Monday, May 9, 2011

Thor, Malamutes and The Market

8:53 PM
Malamutes always seem to warrant road trips. 

Thor, Haegl and Kira (in background)
I don't exactly understand why that is, but Malamutes seem to have the ability to pull me great distances to adopt them.  Such was the case with Mishka when we took a long road trip to pick her up in Kansas.  Such is the case with Thor, our newest Malamute, who was in Great Falls.  He came from the Fort Belknap Reservation, found running with a group of feral dogs.  Poor guy had porcupine quills stuck in his muzzle and mouth that had gotten infected.  He still has lumps and scars from the thing.  Poor guy.

The good news is that he's so far getting along with most of the other dogs.  We've had a few small spats, but nothing that would yet qualify for  scary Malamute fight.  As you can see in the picture on the left, he's doing pretty good.

Thor is simply gigantic; that's the only way to describe him.  We measured him to be 30 inches at the shoulder, which is huge for a Malamute, where the standard is about 25 inches.  Still, he's well proportioned.  He's still a puppy and still has growth plates, which means he'll get taller yet.  Probably only a half inch or so. 

The lady who worked for Malamute rescue was so in love with him, but her big male Malamute hated him.  Our male, Haegl, is pretty nonchalant about everything, but is a little taken aback by his size.  Thor isn't sure of Haegl's intentions, so it's kind of important to keep the peace.

Thor also made me violate my own rules as to wake up times.  I wanted to go to the Farmer's Market, and so ended up getting up early.  When I was there, I discovered that this was the second market of the season.  To my surprise, the first market happened April 30th in the snow.  Geez!

I got salad greens, bok choy, salsa, guacamole, potatoes (cold storage), cheeses, butter, bacon, ground buffalo, a beef roast, a pork roast, and some awesome sesame balls with bean paste in them.  These are my very favorite, so I asked the seller if he was selling it all summer.  He said yes!

Wednesday, May 4, 2011

Cold Frames, Chicks and Nick

4:13 PM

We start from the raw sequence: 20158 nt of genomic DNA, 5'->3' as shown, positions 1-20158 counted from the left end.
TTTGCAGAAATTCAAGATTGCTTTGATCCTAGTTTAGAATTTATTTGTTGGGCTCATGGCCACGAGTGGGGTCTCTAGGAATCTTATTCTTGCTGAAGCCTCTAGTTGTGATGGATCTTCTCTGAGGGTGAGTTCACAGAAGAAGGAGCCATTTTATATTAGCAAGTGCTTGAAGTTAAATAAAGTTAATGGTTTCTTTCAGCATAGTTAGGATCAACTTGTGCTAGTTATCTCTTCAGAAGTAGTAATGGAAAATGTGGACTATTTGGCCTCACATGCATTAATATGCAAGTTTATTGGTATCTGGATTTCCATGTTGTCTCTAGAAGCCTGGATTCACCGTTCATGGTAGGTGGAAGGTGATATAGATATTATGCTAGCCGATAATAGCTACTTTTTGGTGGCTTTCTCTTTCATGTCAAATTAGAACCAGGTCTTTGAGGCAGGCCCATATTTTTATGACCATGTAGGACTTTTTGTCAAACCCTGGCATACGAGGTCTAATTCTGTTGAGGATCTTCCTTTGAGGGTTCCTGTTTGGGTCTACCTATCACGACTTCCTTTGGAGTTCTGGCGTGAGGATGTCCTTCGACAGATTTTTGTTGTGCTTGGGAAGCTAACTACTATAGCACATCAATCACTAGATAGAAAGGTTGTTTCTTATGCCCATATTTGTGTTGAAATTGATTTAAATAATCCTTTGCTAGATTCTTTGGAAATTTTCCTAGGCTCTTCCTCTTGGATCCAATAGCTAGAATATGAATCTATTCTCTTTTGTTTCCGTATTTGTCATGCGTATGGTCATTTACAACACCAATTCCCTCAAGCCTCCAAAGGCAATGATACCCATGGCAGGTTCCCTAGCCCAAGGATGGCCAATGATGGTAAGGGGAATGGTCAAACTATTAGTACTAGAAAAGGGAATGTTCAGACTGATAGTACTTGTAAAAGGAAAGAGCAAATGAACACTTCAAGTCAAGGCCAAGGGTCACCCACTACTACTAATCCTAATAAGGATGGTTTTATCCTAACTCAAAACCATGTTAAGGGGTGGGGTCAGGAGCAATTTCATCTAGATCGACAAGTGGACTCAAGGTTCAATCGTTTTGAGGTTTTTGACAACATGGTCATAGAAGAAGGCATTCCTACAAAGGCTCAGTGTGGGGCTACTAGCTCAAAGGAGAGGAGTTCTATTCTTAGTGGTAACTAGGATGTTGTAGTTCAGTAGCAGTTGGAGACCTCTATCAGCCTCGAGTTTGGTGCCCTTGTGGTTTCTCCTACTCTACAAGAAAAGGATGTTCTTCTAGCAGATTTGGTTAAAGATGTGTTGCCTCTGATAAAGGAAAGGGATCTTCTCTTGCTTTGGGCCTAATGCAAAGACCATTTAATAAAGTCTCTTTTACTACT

Last summer, we built cold frames to grow vegetables during the winter.  Well, the best intentions of mice and men.  Yesterday, I broke down and got enough dirt to fill one frame and bought some plants at the local organic store.  I picked up a lettuce mix, marjoram, lemon thyme, and ginger mint.  I also had some seeds, so I followed the square foot gardener recommendations and planted those as well as more heirloom varieties of lettuce, carrots, bush beans, and onion sets.

Cold Frames
I then closed up the cold frame and called it good.  You see, cold frames are mini greenhouses and keep the warmth of the sun in.  So, even though it's cool and about 50-60 right now, and is around freezing at night, the seeds should sprout and the plants should grow. 

Creating the cold frames were cheap and easy.  I went to the recycle store, Home Resource, in Missoula, and found some lumber that would suit my needs as well as two single pane windows.  The frames are basically boxes without bottoms with one side taller than the other.  The single pane window sits on top of the frames. 

I already had grasses growing inside the frames, so I took the weed whacker to them and used the grass as green mulch and spread the dirt on top of them.  Yeah, I'll probably have some weeding to do when it comes up, but that's okay.  You can see the unprepared one in the background where I had just taken the weed whacker to it.  I'll be picking up top soil and laying down the rest of the plants I get from the market this weekend.
Barnevelders and Cornish Xs

I should've started this earlier, but given the wonky weather, I'm lucky I got anything to start.  I figure I'll probably use the frames this year for most of the plants and plan on growing into November or better.  It's really odd that up here a few hundred feet makes a huge difference with growing.

I got my chicks from various places.  I so wanted Barnevelders and I got them this year.  Yay!  I picked up 15 Barnevelder chicks (12 poults and 3 cockerels).  I lost one chick, don't know what sex.  I got 4 feathered legged cuckoo marans cockerels as "packing peanuts."  I then went to the feed store and picked up two turkeys, two Cayuga ducks, and eight Cornish Crosses (meat birds).  I had ordered a mix of ducks, geese and turkeys, but the turkeys kept dying from that lot and I lost two ducks in transit.  But I do have five lovely ducks (two Pekins and three Rouens) and two goslings (African or Toulouse) from that.

Barnevvelders and Cornish Xs
 I kept losing the shipped turkeys.  Don't know why, but they seem to be extraordinarily fragile.  After a while, I just decided to ask for a refund.  Very annoying.  Even so, everyone is doing really well.

Geese, Ducks, Turkeys
On a sad note, Nick the llama passed on.  We're not quite sure why, but it may have had to do with his age or he might have eaten something bad when he escaped.